Land mines once again surround the Zaporizhzhia nuclear power plan in Ukraine, which is in Russian hands, the UN nuclear watchdog said Friday.
Europe's largest nuclear facility fell to Russian forces shortly after the invasion of Ukraine in February 2022, and Kyiv and Moscow have repeatedly accused each other of planning an incident at the site.
"Mines along the perimeter of the ZNPP (Zaporizhzhia Nuclear Power Plant)... are now back in place," said the International Atomic Energy Agency (IAEA) in a statement.
The mines, previously identified by agency experts on site, had been removed in November, but are now back, which is "inconsistent with the IAEA safety standards," the statement added.
They are in "a restricted area inaccessible to operational plant personnel" in a buffer zone between the facility's internal and external fences, it added.
The IAEA added that its experts had not been granted access to several reactor halls, as well as some other areas.
"Such access is needed to monitor nuclear safety and security," the statement said.
The experts were granted access to the reactor hall of one of the units earlier this week.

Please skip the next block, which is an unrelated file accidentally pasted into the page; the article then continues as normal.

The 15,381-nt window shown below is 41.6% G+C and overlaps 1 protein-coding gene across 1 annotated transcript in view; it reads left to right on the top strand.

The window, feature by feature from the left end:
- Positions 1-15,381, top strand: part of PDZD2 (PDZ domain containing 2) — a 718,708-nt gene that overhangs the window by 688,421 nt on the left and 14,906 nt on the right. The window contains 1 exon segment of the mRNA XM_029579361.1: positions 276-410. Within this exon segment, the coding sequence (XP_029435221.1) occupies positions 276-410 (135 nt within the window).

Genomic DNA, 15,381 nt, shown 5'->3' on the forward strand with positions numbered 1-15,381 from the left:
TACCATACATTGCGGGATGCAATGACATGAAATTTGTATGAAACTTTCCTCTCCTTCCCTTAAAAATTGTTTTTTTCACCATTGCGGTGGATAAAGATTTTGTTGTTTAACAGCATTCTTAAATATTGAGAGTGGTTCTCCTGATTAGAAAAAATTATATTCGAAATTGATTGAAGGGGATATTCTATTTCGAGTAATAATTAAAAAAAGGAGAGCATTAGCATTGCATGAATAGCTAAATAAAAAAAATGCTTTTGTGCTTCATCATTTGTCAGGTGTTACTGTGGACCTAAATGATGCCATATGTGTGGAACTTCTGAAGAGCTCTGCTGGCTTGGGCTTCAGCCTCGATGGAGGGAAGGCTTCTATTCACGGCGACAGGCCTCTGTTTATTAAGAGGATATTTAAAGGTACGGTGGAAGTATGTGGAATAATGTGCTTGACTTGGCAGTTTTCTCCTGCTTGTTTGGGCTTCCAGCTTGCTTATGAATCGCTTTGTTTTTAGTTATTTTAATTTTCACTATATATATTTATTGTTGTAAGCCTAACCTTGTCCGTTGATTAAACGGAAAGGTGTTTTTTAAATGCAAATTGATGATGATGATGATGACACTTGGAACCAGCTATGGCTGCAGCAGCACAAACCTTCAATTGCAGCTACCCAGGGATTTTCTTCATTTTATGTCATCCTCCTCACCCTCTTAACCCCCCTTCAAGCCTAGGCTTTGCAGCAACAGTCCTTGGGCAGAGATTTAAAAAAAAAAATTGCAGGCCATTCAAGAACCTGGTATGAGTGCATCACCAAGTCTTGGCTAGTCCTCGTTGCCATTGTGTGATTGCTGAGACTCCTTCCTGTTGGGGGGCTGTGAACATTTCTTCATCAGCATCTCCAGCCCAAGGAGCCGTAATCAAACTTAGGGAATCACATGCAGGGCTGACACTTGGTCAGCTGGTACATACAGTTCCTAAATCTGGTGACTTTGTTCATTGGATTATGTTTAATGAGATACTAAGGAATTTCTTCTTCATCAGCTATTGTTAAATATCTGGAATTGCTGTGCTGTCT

Earlier this month, Russia said it was blocking access for safety reasons.
IAEA head Rafael Grossi has repeatedly warned of "persistent nuclear safety and security risks at the site".
IAEA officials have been on the ground monitoring the plant since September 2022.
The plant has been repeatedly rocked by shelling and drone attacks near it throughout the conflict.
It has also been severed from the grid several times, raising fears of a major nuclear accident.
The six reactor units, which before the war produced around a fifth of Ukraine's electricity, have been shut down.
But it still needs electricity and water to cool its systems.
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